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Cecile K. Cho and Gita Venkataramani Johar
Journal of Consumer Research
Vol. 38, No. 4 (December 2011), pp. 622-631
Published by: Oxford University Press
Stable URL: http://www.jstor.org/stable/10.1086/660115
Page Count: 10
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It is self-evident that performing poorly on a task makes people dissatisfied relative to performing well. How can this negative affect be overcome? We provide an adaptive strategy for dealing with poor performance. Experiment 1 shows that poor performers tend to recruit the highest potential performance as a comparison standard and hence are dissatisfied. However, if they are reminded that they set their own low goals, and that these goals were met, they are as satisfied as better performers. Experiment 2 shows that incremental theorists who believe that they can improve their performance in the future tend to compare their performance to the initially set goal rather than the highest potential performance, and are hence as satisfied as better performers. These findings shed light on the dynamic comparison process underlying satisfaction judgment. Implications of these findings for perennial low goal setters and for satisfaction in general are discussed.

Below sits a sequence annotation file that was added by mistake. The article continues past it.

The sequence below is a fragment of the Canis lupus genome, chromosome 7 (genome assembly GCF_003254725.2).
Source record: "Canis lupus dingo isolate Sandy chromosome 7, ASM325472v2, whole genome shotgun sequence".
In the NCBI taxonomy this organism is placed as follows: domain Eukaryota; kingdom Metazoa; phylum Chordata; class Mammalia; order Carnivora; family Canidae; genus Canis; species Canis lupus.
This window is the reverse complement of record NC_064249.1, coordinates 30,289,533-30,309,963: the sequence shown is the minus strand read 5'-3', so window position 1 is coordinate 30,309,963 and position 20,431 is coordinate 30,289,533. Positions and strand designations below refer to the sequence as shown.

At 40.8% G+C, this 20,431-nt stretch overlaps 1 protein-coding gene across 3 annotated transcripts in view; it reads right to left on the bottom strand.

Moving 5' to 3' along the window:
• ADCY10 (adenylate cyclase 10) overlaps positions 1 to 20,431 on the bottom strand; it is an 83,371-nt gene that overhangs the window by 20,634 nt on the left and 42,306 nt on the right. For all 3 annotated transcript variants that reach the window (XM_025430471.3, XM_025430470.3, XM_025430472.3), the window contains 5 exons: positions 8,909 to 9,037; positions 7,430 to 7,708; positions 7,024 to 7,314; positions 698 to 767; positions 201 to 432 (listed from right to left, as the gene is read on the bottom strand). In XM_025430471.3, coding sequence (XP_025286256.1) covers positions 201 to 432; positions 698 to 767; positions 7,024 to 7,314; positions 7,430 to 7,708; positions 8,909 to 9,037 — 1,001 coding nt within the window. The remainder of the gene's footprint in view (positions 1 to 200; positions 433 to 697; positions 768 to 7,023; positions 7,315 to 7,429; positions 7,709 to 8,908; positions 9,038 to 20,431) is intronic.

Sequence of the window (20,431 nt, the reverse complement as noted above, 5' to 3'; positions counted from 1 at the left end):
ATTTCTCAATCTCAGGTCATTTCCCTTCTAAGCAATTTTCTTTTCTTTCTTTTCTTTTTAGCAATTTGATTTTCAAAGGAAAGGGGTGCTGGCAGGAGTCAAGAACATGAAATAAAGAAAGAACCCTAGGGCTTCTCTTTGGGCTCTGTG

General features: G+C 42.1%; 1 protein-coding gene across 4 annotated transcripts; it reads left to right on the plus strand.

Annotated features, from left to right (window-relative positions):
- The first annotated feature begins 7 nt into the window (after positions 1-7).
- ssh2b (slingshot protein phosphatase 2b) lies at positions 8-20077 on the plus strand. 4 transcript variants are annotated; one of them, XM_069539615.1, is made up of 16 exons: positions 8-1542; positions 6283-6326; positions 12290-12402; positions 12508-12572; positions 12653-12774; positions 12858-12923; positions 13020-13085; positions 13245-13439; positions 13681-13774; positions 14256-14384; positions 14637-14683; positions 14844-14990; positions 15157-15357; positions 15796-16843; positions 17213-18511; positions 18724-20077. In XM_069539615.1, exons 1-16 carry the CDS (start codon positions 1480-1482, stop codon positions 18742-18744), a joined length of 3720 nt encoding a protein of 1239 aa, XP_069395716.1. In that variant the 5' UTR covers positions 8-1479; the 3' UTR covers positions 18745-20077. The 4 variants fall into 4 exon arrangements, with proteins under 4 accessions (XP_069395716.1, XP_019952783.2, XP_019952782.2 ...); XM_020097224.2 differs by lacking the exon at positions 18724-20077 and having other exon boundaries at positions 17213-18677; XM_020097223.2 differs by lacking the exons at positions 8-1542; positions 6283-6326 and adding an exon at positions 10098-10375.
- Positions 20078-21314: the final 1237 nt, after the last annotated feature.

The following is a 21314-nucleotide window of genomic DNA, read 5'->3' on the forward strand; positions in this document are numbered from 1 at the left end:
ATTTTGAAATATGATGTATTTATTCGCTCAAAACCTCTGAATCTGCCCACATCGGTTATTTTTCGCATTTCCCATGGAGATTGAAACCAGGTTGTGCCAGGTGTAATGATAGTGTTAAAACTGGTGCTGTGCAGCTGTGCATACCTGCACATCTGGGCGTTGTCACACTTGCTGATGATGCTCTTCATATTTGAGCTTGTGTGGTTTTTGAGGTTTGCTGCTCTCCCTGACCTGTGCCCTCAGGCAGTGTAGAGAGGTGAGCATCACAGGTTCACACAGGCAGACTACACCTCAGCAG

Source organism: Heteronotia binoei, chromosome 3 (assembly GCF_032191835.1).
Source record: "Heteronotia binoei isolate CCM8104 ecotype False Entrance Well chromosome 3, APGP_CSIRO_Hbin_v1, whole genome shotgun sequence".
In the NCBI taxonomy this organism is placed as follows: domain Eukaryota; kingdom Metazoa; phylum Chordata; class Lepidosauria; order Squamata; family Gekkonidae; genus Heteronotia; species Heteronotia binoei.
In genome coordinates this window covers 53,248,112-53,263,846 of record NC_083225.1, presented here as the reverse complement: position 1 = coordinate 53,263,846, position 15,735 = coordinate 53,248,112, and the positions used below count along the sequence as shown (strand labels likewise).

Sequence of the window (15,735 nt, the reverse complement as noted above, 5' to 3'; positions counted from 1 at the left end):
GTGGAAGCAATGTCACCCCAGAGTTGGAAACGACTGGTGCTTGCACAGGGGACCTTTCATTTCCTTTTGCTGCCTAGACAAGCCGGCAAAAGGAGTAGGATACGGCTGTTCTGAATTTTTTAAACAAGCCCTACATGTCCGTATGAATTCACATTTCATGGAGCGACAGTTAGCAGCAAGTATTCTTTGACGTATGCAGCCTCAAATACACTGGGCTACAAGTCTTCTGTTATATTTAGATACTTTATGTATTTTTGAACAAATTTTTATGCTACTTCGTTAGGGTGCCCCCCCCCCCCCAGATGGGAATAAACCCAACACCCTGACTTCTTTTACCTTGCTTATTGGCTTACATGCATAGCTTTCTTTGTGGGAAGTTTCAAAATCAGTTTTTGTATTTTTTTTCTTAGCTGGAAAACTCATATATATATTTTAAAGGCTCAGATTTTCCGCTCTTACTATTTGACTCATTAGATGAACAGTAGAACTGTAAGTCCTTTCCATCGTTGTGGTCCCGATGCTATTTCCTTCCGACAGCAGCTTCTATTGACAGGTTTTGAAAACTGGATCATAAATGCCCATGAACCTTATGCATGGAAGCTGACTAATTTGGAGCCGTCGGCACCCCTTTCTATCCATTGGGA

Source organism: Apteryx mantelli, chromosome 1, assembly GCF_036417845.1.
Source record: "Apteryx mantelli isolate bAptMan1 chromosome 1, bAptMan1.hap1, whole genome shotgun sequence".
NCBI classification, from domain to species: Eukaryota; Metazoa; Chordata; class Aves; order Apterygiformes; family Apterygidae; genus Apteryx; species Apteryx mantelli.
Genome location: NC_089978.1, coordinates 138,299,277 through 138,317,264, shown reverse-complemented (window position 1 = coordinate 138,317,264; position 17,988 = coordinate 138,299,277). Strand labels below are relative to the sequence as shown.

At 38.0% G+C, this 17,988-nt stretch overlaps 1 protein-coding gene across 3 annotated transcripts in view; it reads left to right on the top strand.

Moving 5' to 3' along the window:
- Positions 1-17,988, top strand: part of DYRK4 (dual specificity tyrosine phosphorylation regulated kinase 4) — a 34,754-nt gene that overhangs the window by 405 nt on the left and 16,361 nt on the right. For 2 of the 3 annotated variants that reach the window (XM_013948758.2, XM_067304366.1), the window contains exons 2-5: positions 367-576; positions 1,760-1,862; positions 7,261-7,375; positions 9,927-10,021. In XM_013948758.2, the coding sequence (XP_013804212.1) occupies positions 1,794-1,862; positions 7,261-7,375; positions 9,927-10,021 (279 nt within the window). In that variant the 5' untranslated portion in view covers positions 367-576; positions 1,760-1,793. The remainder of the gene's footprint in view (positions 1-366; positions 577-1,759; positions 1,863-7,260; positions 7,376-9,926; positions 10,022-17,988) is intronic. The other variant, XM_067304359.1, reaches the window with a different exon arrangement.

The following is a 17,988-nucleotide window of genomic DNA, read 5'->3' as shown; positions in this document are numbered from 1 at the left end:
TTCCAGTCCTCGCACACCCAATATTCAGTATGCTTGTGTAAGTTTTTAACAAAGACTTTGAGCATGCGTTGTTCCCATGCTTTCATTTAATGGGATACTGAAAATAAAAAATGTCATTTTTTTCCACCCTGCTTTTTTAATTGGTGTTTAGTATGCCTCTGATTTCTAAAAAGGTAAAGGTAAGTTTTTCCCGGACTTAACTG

© 2011 by JOURNAL OF CONSUMER RESEARCH, Inc.